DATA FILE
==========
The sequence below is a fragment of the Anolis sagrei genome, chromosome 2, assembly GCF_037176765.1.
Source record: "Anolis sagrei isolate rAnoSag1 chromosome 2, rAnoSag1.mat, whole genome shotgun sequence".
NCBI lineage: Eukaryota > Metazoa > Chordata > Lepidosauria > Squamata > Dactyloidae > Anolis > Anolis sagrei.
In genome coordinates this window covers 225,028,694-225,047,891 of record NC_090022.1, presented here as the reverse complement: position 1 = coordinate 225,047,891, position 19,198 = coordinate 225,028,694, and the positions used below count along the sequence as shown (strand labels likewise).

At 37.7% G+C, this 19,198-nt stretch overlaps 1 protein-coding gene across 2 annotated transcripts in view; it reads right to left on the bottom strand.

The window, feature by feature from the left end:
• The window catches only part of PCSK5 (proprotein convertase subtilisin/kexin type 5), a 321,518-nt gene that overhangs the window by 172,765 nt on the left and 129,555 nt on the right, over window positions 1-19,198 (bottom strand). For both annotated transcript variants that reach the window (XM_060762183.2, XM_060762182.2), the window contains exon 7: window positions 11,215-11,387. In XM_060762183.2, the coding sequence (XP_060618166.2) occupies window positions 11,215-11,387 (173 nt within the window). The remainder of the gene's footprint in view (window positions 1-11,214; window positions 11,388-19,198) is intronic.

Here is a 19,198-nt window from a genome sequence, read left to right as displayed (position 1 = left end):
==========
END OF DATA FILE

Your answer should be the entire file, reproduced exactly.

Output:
The sequence below is a fragment of the Anolis sagrei genome, chromosome 2, assembly GCF_037176765.1.
Source record: "Anolis sagrei isolate rAnoSag1 chromosome 2, rAnoSag1.mat, whole genome shotgun sequence".
NCBI lineage: Eukaryota > Metazoa > Chordata > Lepidosauria > Squamata > Dactyloidae > Anolis > Anolis sagrei.
In genome coordinates this window covers 225,028,694-225,047,891 of record NC_090022.1, presented here as the reverse complement: position 1 = coordinate 225,047,891, position 19,198 = coordinate 225,028,694, and the positions used below count along the sequence as shown (strand labels likewise).

At 37.7% G+C, this 19,198-nt stretch overlaps 1 protein-coding gene across 2 annotated transcripts in view; it reads right to left on the bottom strand.

The window, feature by feature from the left end:
• The window catches only part of PCSK5 (proprotein convertase subtilisin/kexin type 5), a 321,518-nt gene that overhangs the window by 172,765 nt on the left and 129,555 nt on the right, over window positions 1-19,198 (bottom strand). For both annotated transcript variants that reach the window (XM_060762183.2, XM_060762182.2), the window contains exon 7: window positions 11,215-11,387. In XM_060762183.2, the coding sequence (XP_060618166.2) occupies window positions 11,215-11,387 (173 nt within the window). The remainder of the gene's footprint in view (window positions 1-11,214; window positions 11,388-19,198) is intronic.

Here is a 19,198-nt window from a genome sequence, read left to right as displayed (position 1 = left end):